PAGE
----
California lawmakers resolve to protect illegal immigrants from Trump deportation

California lawmakers resolve to protect illegal immigrants from Trump deportation
California lawmakers are throwing down the gauntlet to President-elect Donald Trump in a struggle to shield millions of illegal immigrants from deportation. Local legislators passed resolutions challenging “overly aggressive” immigration policies.

Both chambers of the California State Legislature have agreed to take a stand against Trump’s incoming administration, specifically with regards to immigration.

“Immigrants are vital to many of California’s industries such as technology, healthcare, agriculture, construction, hospitality, and domestic services,” two identical resolutions read. “Immigrants also represent a large percentage of small business owners and create economy prosperity and needed jobs for everyone.”

Monday marked the first day of the new legislative session, in which immigration matters were one of the hottest topics on the agenda.

According to the resolutions, undocumented workers contribute $130 billion to California’s gross domestic product and pay billions in state and local taxes, as they make up nearly one-tenth of the state’s workforce.

In the words of Chair of the Latino Legislative Caucus, Senator Ben Hueso (D-San Diego), the resolutions send “clear message to undocumented Californians that we won’t turn our backs on them.”

“We will do everything in our power to protect them from unjustified deportation,” Hueso, an author of one of the two bills, said. If passed into law, his “Due Process For All Act,” or SB 6, would fund legal representation for noncitizens facing deportation.

The second bill, AB 3, goes hand-in-hand with Hueso’s. Authored by Assemblyman Rob Bonta (D-Oakland), it would set up training centers to educate legal workers on immigration law.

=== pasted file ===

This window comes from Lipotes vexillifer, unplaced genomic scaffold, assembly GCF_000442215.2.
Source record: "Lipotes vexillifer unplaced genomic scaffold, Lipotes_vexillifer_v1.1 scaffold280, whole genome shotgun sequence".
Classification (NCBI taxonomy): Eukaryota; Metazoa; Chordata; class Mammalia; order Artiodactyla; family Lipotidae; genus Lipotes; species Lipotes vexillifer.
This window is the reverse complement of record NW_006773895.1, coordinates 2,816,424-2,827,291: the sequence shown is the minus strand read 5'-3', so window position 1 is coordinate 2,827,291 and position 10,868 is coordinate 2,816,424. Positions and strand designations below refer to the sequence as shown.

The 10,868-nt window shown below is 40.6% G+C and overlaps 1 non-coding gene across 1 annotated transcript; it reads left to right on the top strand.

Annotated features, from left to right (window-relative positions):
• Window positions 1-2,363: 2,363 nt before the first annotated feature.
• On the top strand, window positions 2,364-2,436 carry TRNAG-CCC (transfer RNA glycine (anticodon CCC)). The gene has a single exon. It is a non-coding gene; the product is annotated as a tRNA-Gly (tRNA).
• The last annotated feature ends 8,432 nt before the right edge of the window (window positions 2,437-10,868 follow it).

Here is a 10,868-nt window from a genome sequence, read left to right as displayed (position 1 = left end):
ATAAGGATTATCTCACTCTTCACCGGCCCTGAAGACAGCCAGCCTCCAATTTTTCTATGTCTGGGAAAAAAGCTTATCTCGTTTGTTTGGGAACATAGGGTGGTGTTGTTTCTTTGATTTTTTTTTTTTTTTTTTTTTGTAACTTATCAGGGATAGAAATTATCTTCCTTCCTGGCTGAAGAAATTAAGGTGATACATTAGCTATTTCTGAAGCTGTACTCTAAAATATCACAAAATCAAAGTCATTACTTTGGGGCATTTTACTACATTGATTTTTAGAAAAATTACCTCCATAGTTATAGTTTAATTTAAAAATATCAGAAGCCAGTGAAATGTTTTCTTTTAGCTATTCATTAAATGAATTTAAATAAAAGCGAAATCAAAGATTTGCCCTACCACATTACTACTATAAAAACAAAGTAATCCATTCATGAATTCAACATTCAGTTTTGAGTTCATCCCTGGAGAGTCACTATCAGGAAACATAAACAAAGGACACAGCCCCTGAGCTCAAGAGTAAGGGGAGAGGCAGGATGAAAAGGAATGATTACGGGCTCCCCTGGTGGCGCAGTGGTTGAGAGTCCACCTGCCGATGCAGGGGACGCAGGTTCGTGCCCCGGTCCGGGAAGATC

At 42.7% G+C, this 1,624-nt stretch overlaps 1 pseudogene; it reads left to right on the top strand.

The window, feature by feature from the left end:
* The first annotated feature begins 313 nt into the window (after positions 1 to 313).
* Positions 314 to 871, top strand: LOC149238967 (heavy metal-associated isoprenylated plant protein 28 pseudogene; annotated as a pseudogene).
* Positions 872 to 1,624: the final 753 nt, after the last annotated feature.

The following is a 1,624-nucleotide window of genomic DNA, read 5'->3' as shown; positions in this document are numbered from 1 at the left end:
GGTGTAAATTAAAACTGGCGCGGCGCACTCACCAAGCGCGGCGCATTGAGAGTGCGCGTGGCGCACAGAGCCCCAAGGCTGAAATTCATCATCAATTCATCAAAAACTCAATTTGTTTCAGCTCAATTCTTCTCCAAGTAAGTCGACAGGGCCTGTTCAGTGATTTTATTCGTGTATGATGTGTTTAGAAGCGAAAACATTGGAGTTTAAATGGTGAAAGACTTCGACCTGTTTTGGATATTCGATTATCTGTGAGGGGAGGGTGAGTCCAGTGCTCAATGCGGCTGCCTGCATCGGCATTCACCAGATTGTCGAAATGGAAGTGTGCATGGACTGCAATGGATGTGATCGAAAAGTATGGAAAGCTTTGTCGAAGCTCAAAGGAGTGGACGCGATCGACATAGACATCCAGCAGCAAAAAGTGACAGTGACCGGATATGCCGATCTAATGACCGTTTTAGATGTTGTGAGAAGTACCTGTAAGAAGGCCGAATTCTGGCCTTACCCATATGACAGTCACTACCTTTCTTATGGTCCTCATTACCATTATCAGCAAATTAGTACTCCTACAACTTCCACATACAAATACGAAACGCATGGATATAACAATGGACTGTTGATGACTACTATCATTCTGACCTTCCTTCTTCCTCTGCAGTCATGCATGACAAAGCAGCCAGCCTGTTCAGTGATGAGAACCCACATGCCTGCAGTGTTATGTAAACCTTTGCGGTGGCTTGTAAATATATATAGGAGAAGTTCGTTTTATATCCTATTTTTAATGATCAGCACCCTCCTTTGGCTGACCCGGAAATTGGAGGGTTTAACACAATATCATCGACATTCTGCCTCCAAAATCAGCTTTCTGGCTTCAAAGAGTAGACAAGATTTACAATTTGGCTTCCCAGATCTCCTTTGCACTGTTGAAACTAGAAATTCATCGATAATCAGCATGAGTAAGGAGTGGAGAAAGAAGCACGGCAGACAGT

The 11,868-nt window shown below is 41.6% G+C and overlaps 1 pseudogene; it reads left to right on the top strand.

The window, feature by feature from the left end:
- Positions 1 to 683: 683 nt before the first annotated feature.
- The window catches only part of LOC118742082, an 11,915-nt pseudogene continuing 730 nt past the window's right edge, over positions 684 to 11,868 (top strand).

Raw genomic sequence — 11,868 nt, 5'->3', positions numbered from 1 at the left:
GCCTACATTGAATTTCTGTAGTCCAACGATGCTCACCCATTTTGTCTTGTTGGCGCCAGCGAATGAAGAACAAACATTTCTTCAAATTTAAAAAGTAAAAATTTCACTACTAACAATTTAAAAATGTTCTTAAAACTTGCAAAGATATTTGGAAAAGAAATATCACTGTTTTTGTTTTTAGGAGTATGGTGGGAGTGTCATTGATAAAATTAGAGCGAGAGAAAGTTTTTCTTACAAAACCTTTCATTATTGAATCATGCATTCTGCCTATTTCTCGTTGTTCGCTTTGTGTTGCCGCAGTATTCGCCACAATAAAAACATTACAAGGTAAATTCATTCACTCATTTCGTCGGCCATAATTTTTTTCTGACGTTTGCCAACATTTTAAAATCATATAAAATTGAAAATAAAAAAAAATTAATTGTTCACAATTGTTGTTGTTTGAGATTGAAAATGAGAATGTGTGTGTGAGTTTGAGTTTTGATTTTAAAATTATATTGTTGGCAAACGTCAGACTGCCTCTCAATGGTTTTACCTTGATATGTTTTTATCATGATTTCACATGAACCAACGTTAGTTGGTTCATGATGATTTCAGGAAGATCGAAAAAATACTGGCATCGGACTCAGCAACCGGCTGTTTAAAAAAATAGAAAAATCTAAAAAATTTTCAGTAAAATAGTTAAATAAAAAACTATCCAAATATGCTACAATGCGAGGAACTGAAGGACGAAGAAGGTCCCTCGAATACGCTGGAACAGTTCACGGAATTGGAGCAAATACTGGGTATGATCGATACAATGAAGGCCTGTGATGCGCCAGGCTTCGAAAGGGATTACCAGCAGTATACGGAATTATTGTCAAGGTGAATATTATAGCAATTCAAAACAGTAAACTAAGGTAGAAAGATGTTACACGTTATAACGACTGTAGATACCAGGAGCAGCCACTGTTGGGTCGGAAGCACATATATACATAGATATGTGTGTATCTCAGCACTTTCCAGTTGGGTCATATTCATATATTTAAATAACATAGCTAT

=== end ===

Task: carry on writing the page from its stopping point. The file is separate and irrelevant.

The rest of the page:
“The fear in our communities has reached an all-time high in the aftermath of the November 2016 election, and California must protect our residents’ due process rights in these life and death proceedings,” Hueso’s office said in a fact sheet, cited by the San Diego Union-Tribune.

While running for office, Trump promised to deport an estimated 11 million migrants who are in the US illegally. Up to 3 million of them, according to lawmakers, call California their home and may face deportation, should Trump stand by his campaign promises.

Republican members have taken Trump’s side, saying Democrats demonized the President-elect, who is not yet in office.

“To throw down a gauntlet and say ‘here we go’ without ever having time to discuss this” is inappropriate, Assemblyman Rocky Chavez (R-Oceanside) said, according to the Sacramento Bee. Assemblywoman Melissa Melendez (R-Lake Elsinore) said the tactic “seeks to flare up tension between communities.”

"I'm not comfortable with saying we will fight, although I understand it. I think we ought to try to work with this administration," Sen. John Moorlach (R-Costa Mesa) echoed. "We should be collaborative. I don't think defiance is the right approach." 

So far, California is the first state that has made a real attempt to help migrants, but it may not be the only one.

The mayors of New York, Los Angeles and Chicago have all vowed to resist the federal government if it seeks to deport undocumented immigrants.

Last week, Chicago Mayor Rahm Emanuel announced the creation of a $1 million fund that will be run with the National Immigrant Justice Center to help with legal consultations and representation for undocumented migrants.

In November, New York Mayor Bill de Blasio told Trump that he would do all he can to prevent the large-scale deportation of immigrants.

"I reiterated to him that this city and so many cities around the country will do all we can to protect our residents and to make sure that families are not torn apart,” he said.